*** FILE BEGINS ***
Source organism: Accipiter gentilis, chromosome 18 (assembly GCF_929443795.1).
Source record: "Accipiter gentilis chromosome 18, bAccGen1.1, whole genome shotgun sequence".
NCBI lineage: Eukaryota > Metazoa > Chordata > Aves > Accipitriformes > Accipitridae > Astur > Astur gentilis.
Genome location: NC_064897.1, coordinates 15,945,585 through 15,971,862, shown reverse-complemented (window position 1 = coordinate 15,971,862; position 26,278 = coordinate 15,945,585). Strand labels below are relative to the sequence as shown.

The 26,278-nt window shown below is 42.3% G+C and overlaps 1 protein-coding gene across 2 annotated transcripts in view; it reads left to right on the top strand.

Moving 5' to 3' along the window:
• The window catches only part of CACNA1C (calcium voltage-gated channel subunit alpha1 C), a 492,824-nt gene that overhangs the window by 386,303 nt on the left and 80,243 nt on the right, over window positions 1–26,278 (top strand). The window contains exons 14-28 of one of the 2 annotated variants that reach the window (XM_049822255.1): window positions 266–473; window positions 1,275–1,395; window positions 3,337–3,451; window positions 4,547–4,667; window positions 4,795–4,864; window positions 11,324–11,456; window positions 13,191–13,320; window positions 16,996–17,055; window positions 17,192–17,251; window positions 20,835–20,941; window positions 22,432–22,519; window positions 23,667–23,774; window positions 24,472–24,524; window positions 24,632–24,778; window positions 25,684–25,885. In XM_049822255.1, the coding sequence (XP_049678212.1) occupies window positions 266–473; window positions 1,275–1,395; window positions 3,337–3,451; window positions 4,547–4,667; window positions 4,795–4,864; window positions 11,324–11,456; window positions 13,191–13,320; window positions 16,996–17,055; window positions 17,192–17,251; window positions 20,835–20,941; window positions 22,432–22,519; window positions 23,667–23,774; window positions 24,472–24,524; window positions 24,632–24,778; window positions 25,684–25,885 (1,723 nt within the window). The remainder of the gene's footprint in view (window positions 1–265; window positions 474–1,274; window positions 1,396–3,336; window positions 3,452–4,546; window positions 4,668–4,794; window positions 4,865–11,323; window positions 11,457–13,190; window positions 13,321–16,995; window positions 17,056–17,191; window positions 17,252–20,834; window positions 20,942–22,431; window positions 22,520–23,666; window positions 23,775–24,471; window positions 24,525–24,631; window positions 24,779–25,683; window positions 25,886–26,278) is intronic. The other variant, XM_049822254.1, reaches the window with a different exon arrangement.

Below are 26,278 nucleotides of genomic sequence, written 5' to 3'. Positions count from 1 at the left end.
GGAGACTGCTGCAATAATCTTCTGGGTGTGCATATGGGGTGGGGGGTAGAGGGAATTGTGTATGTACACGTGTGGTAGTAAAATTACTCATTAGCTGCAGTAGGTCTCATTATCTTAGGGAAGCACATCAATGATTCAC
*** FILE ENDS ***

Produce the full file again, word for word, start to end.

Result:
Source organism: Accipiter gentilis, chromosome 18 (assembly GCF_929443795.1).
Source record: "Accipiter gentilis chromosome 18, bAccGen1.1, whole genome shotgun sequence".
NCBI lineage: Eukaryota > Metazoa > Chordata > Aves > Accipitriformes > Accipitridae > Astur > Astur gentilis.
Genome location: NC_064897.1, coordinates 15,945,585 through 15,971,862, shown reverse-complemented (window position 1 = coordinate 15,971,862; position 26,278 = coordinate 15,945,585). Strand labels below are relative to the sequence as shown.

The 26,278-nt window shown below is 42.3% G+C and overlaps 1 protein-coding gene across 2 annotated transcripts in view; it reads left to right on the top strand.

Moving 5' to 3' along the window:
• The window catches only part of CACNA1C (calcium voltage-gated channel subunit alpha1 C), a 492,824-nt gene that overhangs the window by 386,303 nt on the left and 80,243 nt on the right, over window positions 1–26,278 (top strand). The window contains exons 14-28 of one of the 2 annotated variants that reach the window (XM_049822255.1): window positions 266–473; window positions 1,275–1,395; window positions 3,337–3,451; window positions 4,547–4,667; window positions 4,795–4,864; window positions 11,324–11,456; window positions 13,191–13,320; window positions 16,996–17,055; window positions 17,192–17,251; window positions 20,835–20,941; window positions 22,432–22,519; window positions 23,667–23,774; window positions 24,472–24,524; window positions 24,632–24,778; window positions 25,684–25,885. In XM_049822255.1, the coding sequence (XP_049678212.1) occupies window positions 266–473; window positions 1,275–1,395; window positions 3,337–3,451; window positions 4,547–4,667; window positions 4,795–4,864; window positions 11,324–11,456; window positions 13,191–13,320; window positions 16,996–17,055; window positions 17,192–17,251; window positions 20,835–20,941; window positions 22,432–22,519; window positions 23,667–23,774; window positions 24,472–24,524; window positions 24,632–24,778; window positions 25,684–25,885 (1,723 nt within the window). The remainder of the gene's footprint in view (window positions 1–265; window positions 474–1,274; window positions 1,396–3,336; window positions 3,452–4,546; window positions 4,668–4,794; window positions 4,865–11,323; window positions 11,457–13,190; window positions 13,321–16,995; window positions 17,056–17,191; window positions 17,252–20,834; window positions 20,942–22,431; window positions 22,520–23,666; window positions 23,775–24,471; window positions 24,525–24,631; window positions 24,779–25,683; window positions 25,886–26,278) is intronic. The other variant, XM_049822254.1, reaches the window with a different exon arrangement.

Below are 26,278 nucleotides of genomic sequence, written 5' to 3'. Positions count from 1 at the left end.
GGAGACTGCTGCAATAATCTTCTGGGTGTGCATATGGGGTGGGGGGTAGAGGGAATTGTGTATGTACACGTGTGGTAGTAAAATTACTCATTAGCTGCAGTAGGTCTCATTATCTTAGGGAAGCACATCAATGATTCAC